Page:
We diagnose heart failure based on your symptoms and a physical exam. During your visit, we will discuss your symptoms and order additional tests to confirm the diagnosis. These tests may be done in the Emergency Department if your symptoms are severe.  

Blood Tests

A complete blood count (CBC) measures many things including the number and size of red blood cells. It also tells us if you are anemic.

A brain natriuretic peptide (BNP) test. Higher levels of BNP in the blood may suggest more severe heart failure. High BNP can be also be caused by:

  • Chronic kidney disease 
  • Pulmonary embolism 
  • Acute illness

Creatinine testing tells us how your kidneys are working. Heart failure and the medications used to treat it affect the kidneys. Monitoring creatinine is important when your condition or treatment changes.

Potassium can be affected by heart failure medications and changes in kidney function.

A lipid panel measures cholesterol levels. Cholesterol can contribute to the buildup of plaque and blockage of arteries. Managing cholesterol reduces your risk of heart attack or stroke. 

Thyroid-stimulating hormone (TSH). High TSH levels indicate that your thyroid hormone level is low (hypothyroidism).  We monitor TSH because low thyroid hormones can: 

  • Increase your risk of developing heart failure. 
  • Cause symptoms that look similar to heart failure symptoms.

Additional Tests

An EKG/ECG (electrocardiogram) shows the electrical activity of your heart as a series of spikes and dips. This shows the rhythm of your heart. This may suggest changes to the structure of your heart that could have been caused by a prior heart attack.

An echocardiogram uses sound waves to look at the size, shape, and functioning of your heart. This test may be done while you are at rest or before and after exercise. We place an ultrasound probe on different points of your chest.

Cardiac catheterization looks at the arteries that supply blood to the heart muscle. The test determines whether there is a buildup of plaque that is blocking blood flow and causing heart failure.

Stress testing is a noninvasive procedure to evaluate the blood flow to your heart.


Treatment for heart failure can prolong your life and help you to feel better. Treatments focus on lessening symptoms and slowing the progression of the illness.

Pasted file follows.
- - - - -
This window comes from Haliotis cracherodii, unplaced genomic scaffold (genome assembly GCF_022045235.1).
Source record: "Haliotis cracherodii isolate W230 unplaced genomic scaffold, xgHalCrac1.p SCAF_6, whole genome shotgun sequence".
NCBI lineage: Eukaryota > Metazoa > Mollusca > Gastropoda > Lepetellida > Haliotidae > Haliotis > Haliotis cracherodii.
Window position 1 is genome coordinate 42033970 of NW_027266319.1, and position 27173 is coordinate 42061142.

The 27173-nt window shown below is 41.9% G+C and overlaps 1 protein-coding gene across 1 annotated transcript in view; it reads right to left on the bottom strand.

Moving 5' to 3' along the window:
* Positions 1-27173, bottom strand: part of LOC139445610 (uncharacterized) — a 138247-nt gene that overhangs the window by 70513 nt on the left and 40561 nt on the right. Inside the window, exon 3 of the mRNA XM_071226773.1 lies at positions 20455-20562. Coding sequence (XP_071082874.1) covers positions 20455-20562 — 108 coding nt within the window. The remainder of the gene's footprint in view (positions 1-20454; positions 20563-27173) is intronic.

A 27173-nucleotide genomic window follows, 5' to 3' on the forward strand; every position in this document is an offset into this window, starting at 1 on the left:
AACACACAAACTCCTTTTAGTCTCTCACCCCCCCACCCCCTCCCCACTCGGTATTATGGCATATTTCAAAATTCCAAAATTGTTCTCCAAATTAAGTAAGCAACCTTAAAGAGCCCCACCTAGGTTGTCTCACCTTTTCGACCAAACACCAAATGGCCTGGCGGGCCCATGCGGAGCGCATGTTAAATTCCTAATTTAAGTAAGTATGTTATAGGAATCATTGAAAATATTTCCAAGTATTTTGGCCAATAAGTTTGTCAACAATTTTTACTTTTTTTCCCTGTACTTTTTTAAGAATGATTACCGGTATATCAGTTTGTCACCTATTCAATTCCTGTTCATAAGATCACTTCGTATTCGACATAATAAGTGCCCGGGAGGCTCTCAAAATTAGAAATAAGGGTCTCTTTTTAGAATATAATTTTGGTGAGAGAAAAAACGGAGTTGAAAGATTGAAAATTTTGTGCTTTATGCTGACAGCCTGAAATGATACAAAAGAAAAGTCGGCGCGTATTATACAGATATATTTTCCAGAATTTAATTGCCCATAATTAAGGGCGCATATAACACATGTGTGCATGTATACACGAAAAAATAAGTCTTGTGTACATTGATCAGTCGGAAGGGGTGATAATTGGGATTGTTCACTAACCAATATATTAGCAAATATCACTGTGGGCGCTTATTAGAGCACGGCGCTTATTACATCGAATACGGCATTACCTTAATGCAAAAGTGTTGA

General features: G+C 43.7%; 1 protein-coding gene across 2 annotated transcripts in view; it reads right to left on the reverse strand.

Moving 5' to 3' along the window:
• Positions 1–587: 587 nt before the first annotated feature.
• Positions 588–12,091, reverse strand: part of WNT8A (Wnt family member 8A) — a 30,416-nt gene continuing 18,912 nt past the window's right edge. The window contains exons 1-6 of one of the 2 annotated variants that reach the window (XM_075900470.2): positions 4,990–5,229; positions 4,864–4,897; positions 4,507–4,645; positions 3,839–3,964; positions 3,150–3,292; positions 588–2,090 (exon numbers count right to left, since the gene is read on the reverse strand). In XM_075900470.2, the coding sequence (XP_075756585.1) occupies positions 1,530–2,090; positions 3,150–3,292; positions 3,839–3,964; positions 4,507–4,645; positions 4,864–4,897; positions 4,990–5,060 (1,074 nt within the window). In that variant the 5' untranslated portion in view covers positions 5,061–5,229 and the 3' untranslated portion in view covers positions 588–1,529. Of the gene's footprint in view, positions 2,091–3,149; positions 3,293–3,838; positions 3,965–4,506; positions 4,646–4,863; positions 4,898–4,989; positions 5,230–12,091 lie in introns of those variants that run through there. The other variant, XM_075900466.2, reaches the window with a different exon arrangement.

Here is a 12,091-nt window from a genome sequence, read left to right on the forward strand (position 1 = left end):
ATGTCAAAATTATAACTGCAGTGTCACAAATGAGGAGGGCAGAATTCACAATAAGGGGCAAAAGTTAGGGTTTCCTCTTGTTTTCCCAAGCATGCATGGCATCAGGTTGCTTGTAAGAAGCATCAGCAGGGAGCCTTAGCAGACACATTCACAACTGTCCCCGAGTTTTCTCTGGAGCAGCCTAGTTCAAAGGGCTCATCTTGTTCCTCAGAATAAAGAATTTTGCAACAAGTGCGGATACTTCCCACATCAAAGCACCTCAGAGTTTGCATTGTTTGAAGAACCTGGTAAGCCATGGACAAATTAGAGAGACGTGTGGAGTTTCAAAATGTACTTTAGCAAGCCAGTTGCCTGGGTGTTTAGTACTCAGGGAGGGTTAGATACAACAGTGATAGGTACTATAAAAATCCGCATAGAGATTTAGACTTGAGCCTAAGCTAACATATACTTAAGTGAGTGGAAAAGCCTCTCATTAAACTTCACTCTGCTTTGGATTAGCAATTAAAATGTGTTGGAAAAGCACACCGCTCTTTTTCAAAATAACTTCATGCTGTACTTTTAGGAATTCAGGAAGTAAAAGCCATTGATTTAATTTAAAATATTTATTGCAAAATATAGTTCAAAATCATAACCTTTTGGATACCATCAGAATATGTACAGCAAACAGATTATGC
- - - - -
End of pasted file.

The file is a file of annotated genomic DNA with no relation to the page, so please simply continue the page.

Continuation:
Looking after yourself is crucial. This includes making regular exercise and a healthy diet part of your lifestyle every day.

Your Care with Me

As your hospital medicine physician, my first contact with you will be either in the Emergency Department or in your hospital room.  Together we will go over your medical history and medications you are currently taking, perform a physical examination, and come up with a treatment plan.

While you are in the hospital

I will work closely with your bedside nurse and patient care coordinator each day of your stay to improve your health and to plan for a safe return home. We will also inform your family members of your care plan. If you are having symptoms that concern you when you are in the hospital, please inform me or one of the hospital staff immediately.

If specialty care is needed during your hospital stay, I may contact one of my specialty colleagues and discuss your care with them.

If I prescribe medications

During your hospital stay, we will work together to monitor and assess how your medications are working and make adjustments over time. Before you leave, we will go over each new medication, how to take it, and when/if to stop the medication. At the time of discharge, all medications can be picked up at the discharge pharmacy. 

After you are discharged from the hospital, you will have a follow up visit with your primary care clinician. You may also receive a follow up phone call from one of the hospital staff to see how you are doing once you are at home.

If you are having symptoms that concern you and you are not currently in the hospital:

  • You may contact your personal physician, who will evaluate your health and symptoms.
  • If you have urgent concerns or issues or need general medical advice, you can call the Appointment and Advice line, available 24 hours a day, 7 days a week. You will be connected with a nurse who can give you immediate advice and make an appointment with your doctor if needed.  
  • If you are experiencing an emergency, call 911 or go to the nearest Emergency Room.

Coordinating Your Care

Having all of our Kaiser Permanente departments located together or nearby, including pharmacy, laboratory, radiology, and health education, makes getting your care easier for you.

Another major benefit is our comprehensive electronic medical record system that allows all of the doctors and clinicians involved in your care to stay connected on your health status and collaborate with each other as appropriate. When every member of the health care team is aware of all aspects of your condition, care is safer and more effective.

This applies especially to your primary care physician, who will be notified electronically when you are hospitalized, and may review the care you are receiving while in the hospital. Upon discharge, your doctor will receive a summary of your care in the hospital, including some tests or imaging results that may still be pending.

Care After Hospital Discharge